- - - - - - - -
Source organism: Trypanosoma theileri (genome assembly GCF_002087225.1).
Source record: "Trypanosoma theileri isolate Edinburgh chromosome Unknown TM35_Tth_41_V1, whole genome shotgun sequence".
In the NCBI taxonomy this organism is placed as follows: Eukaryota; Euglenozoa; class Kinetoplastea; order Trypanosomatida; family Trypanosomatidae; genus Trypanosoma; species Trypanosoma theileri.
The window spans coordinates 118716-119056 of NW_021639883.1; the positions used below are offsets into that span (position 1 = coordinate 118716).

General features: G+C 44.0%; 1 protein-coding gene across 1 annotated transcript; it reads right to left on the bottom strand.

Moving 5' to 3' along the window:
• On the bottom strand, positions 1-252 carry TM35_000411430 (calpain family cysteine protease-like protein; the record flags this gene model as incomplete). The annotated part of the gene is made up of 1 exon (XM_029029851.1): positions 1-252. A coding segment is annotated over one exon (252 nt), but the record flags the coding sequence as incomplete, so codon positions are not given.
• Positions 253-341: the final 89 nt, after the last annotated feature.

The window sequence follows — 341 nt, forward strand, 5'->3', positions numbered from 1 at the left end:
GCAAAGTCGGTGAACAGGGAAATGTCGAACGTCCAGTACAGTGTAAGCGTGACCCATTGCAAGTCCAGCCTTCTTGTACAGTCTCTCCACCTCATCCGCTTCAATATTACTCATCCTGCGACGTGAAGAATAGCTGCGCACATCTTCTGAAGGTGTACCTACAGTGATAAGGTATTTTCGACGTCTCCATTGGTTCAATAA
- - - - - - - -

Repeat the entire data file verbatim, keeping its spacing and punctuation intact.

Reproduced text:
Source organism: Trypanosoma theileri (genome assembly GCF_002087225.1).
Source record: "Trypanosoma theileri isolate Edinburgh chromosome Unknown TM35_Tth_41_V1, whole genome shotgun sequence".
In the NCBI taxonomy this organism is placed as follows: Eukaryota; Euglenozoa; class Kinetoplastea; order Trypanosomatida; family Trypanosomatidae; genus Trypanosoma; species Trypanosoma theileri.
The window spans coordinates 118716-119056 of NW_021639883.1; the positions used below are offsets into that span (position 1 = coordinate 118716).

General features: G+C 44.0%; 1 protein-coding gene across 1 annotated transcript; it reads right to left on the bottom strand.

Moving 5' to 3' along the window:
• On the bottom strand, positions 1-252 carry TM35_000411430 (calpain family cysteine protease-like protein; the record flags this gene model as incomplete). The annotated part of the gene is made up of 1 exon (XM_029029851.1): positions 1-252. A coding segment is annotated over one exon (252 nt), but the record flags the coding sequence as incomplete, so codon positions are not given.
• Positions 253-341: the final 89 nt, after the last annotated feature.

The window sequence follows — 341 nt, forward strand, 5'->3', positions numbered from 1 at the left end:
GCAAAGTCGGTGAACAGGGAAATGTCGAACGTCCAGTACAGTGTAAGCGTGACCCATTGCAAGTCCAGCCTTCTTGTACAGTCTCTCCACCTCATCCGCTTCAATATTACTCATCCTGCGACGTGAAGAATAGCTGCGCACATCTTCTGAAGGTGTACCTACAGTGATAAGGTATTTTCGACGTCTCCATTGGTTCAATAA